South Africa needs more skilled tradesmen
South Africa needs more artisans such as bricklayers, diesel mechanics, instrument technicians, riggers, auto electricians and millwrights.
The department of higher education, science & innovation says there is a high demand for tradesmen who are highly skilled and who primarily work in a technical field, doing skilled manual labour.
Minister Blade Nzimande says the department is working hard to encourage young people to become artisans.
In 2014, we launched the decade of the artisan, which seeks to promote artisanship as a career of choice for SA’s youth and highlights skills development opportunities for artisans
“In 2014, we launched the decade of the artisan, which seeks to promote artisanship as a career of choice for SA’s youth and highlights skills development opportunities for artisans.”
Mihle Mvelakubi, 25, from Flagstaff, owns Mvelakubi Civil Engineering and Projects, which does bricklaying, tiling, plumbing and paving.
Mvelakubi says his passion had started when he was a learner at Agulhas School of Skills in Napier in the Western Cape, where he specialised in bricklaying and plastering, woodwork, welding and agriculture.
After school, he chose the technical and vocational education and training (TVET) route, doing an NC (V) civil engineering and building construction level 2-4 programme. He eventually obtained a national diploma in civil engineering and building, after completing his N4 to N6 at the College of Cape Town.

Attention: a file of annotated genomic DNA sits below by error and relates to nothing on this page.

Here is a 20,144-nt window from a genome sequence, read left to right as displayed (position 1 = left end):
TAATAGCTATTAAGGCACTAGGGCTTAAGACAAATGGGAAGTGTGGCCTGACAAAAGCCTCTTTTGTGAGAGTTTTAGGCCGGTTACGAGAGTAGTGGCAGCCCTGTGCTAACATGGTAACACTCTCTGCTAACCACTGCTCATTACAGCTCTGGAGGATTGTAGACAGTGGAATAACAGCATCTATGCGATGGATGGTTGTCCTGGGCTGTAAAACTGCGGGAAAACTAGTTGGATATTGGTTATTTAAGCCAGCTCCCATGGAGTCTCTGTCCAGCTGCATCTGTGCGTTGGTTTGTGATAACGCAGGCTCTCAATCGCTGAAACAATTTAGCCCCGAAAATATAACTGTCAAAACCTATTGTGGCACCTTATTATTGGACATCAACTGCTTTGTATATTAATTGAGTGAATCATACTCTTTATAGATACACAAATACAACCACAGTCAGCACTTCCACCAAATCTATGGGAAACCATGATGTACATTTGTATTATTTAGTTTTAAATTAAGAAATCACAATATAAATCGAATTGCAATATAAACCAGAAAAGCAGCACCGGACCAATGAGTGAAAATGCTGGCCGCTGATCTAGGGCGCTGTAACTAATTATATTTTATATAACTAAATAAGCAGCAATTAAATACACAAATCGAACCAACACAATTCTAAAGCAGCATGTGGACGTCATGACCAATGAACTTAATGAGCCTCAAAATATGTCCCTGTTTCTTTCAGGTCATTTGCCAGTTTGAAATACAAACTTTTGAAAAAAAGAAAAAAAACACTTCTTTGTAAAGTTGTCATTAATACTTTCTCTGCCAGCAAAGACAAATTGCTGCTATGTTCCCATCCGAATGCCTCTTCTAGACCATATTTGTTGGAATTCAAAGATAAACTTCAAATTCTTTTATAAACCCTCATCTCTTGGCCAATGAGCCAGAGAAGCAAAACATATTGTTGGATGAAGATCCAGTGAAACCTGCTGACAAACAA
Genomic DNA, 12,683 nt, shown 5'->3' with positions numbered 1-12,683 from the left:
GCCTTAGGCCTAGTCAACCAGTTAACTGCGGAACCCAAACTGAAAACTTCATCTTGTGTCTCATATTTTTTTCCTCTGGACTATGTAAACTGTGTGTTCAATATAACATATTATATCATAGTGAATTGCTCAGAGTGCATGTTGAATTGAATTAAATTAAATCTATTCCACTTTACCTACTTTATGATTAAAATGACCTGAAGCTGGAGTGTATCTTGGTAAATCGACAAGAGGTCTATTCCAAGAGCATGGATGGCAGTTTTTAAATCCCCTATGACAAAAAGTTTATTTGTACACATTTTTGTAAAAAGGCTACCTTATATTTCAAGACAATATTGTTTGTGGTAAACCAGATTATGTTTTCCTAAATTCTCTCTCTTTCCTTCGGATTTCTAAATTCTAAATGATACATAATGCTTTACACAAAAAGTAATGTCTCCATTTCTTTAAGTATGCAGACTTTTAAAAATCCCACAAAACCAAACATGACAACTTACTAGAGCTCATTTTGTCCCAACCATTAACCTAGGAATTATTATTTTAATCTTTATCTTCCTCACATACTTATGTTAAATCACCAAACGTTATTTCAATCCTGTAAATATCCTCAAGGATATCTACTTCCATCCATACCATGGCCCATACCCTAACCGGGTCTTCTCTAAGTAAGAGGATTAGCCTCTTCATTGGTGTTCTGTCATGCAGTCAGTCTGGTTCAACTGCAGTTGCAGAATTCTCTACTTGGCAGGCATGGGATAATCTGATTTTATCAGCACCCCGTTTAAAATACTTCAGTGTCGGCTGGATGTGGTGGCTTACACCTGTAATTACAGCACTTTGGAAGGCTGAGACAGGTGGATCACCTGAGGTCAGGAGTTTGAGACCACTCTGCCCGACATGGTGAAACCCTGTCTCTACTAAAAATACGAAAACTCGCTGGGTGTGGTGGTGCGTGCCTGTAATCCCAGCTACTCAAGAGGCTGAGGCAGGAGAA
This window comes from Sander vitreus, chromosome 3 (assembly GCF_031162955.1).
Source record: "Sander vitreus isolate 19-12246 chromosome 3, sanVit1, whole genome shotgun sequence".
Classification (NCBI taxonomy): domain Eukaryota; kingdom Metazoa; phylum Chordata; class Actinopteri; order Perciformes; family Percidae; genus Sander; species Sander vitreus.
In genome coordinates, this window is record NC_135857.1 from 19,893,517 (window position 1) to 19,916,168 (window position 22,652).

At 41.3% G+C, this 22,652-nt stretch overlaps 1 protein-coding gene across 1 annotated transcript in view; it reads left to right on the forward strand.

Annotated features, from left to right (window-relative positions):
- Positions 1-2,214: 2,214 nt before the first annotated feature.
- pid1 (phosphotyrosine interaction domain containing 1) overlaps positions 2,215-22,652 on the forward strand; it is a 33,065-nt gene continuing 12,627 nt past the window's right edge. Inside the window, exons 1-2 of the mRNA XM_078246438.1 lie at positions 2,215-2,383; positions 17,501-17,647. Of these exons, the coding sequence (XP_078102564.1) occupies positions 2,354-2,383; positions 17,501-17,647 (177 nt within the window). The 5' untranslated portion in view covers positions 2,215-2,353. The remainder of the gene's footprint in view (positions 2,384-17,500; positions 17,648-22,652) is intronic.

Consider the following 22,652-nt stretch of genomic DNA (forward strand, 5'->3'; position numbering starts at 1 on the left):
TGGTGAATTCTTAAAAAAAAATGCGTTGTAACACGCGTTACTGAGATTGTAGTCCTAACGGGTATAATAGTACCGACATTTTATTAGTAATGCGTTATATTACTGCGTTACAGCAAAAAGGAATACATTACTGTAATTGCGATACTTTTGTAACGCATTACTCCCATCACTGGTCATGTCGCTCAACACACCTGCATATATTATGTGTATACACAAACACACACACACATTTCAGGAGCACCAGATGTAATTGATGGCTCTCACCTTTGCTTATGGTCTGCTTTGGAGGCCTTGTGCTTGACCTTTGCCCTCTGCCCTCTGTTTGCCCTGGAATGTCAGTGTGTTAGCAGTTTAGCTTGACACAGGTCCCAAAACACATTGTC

In 2017, he represented SA in bricklaying at the WorldSkills international competition in the UAE.
“The competition helped me realise that bricklaying is not just a trade, but is also an art that I developed through consistent practice, great mentorship and guidance.
“Without skills, we wouldn’t have had any of the things we have, such as buildings, cars, planes and trains.
For the economy to grow, we need all these skills and critical thinking. It is the TVET institutions that create these skilled people
“For the economy to grow, we need all these skills and critical thinking. It is the TVET institutions that create these skilled people,” said Mvelakubi.
To enter a recognised learning programme to become an artisan, you must get at least 40% for mathematics (excluding maths literacy) and a grade 9 or national certificate level 2 pass.
You will need to attend a TVET college and then do workplace learning before being able to take a trade test, which will certify you as a qualified artisan.
Trade tests can be done at a national trade test centre which is accredited by the Quality Council for Trades and Occupations.
— This article first appeared in GCIS Vuk'uzenzele.
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